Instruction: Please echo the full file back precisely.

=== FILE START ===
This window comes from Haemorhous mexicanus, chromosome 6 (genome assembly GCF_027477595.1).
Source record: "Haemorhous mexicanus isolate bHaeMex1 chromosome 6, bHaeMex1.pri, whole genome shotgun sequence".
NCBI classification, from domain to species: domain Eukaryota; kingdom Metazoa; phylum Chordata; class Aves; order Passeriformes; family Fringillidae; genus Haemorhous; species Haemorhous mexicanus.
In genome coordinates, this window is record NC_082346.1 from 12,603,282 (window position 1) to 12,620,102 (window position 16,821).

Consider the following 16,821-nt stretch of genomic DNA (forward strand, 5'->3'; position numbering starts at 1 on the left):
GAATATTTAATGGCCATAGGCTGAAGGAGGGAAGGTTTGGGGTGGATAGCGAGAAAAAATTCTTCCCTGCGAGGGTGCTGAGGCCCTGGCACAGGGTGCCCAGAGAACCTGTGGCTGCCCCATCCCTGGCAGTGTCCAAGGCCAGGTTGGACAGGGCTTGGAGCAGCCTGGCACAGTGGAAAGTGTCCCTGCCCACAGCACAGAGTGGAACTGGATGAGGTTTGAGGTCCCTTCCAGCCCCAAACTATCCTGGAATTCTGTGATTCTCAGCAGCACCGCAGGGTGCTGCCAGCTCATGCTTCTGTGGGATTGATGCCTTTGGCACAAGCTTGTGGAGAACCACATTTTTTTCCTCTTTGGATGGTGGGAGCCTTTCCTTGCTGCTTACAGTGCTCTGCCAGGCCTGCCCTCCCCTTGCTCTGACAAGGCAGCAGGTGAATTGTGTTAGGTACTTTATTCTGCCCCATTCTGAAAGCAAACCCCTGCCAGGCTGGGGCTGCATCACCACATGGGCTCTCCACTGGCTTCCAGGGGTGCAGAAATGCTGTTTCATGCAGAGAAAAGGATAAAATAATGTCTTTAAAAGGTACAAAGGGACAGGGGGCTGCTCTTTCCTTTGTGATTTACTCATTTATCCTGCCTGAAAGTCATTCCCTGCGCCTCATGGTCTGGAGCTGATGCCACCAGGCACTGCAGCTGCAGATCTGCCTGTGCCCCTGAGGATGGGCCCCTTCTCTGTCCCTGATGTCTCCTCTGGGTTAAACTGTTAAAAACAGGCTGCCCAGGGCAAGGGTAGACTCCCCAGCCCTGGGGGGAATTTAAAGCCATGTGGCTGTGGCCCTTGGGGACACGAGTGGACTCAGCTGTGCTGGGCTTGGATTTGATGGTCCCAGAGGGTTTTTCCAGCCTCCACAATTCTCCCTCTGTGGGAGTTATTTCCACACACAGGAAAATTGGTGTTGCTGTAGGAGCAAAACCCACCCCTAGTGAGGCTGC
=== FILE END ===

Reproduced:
This window comes from Haemorhous mexicanus, chromosome 6 (genome assembly GCF_027477595.1).
Source record: "Haemorhous mexicanus isolate bHaeMex1 chromosome 6, bHaeMex1.pri, whole genome shotgun sequence".
NCBI classification, from domain to species: domain Eukaryota; kingdom Metazoa; phylum Chordata; class Aves; order Passeriformes; family Fringillidae; genus Haemorhous; species Haemorhous mexicanus.
In genome coordinates, this window is record NC_082346.1 from 12,603,282 (window position 1) to 12,620,102 (window position 16,821).

Consider the following 16,821-nt stretch of genomic DNA (forward strand, 5'->3'; position numbering starts at 1 on the left):
GAATATTTAATGGCCATAGGCTGAAGGAGGGAAGGTTTGGGGTGGATAGCGAGAAAAAATTCTTCCCTGCGAGGGTGCTGAGGCCCTGGCACAGGGTGCCCAGAGAACCTGTGGCTGCCCCATCCCTGGCAGTGTCCAAGGCCAGGTTGGACAGGGCTTGGAGCAGCCTGGCACAGTGGAAAGTGTCCCTGCCCACAGCACAGAGTGGAACTGGATGAGGTTTGAGGTCCCTTCCAGCCCCAAACTATCCTGGAATTCTGTGATTCTCAGCAGCACCGCAGGGTGCTGCCAGCTCATGCTTCTGTGGGATTGATGCCTTTGGCACAAGCTTGTGGAGAACCACATTTTTTTCCTCTTTGGATGGTGGGAGCCTTTCCTTGCTGCTTACAGTGCTCTGCCAGGCCTGCCCTCCCCTTGCTCTGACAAGGCAGCAGGTGAATTGTGTTAGGTACTTTATTCTGCCCCATTCTGAAAGCAAACCCCTGCCAGGCTGGGGCTGCATCACCACATGGGCTCTCCACTGGCTTCCAGGGGTGCAGAAATGCTGTTTCATGCAGAGAAAAGGATAAAATAATGTCTTTAAAAGGTACAAAGGGACAGGGGGCTGCTCTTTCCTTTGTGATTTACTCATTTATCCTGCCTGAAAGTCATTCCCTGCGCCTCATGGTCTGGAGCTGATGCCACCAGGCACTGCAGCTGCAGATCTGCCTGTGCCCCTGAGGATGGGCCCCTTCTCTGTCCCTGATGTCTCCTCTGGGTTAAACTGTTAAAAACAGGCTGCCCAGGGCAAGGGTAGACTCCCCAGCCCTGGGGGGAATTTAAAGCCATGTGGCTGTGGCCCTTGGGGACACGAGTGGACTCAGCTGTGCTGGGCTTGGATTTGATGGTCCCAGAGGGTTTTTCCAGCCTCCACAATTCTCCCTCTGTGGGAGTTATTTCCACACACAGGAAAATTGGTGTTGCTGTAGGAGCAAAACCCACCCCTAGTGAGGCTGC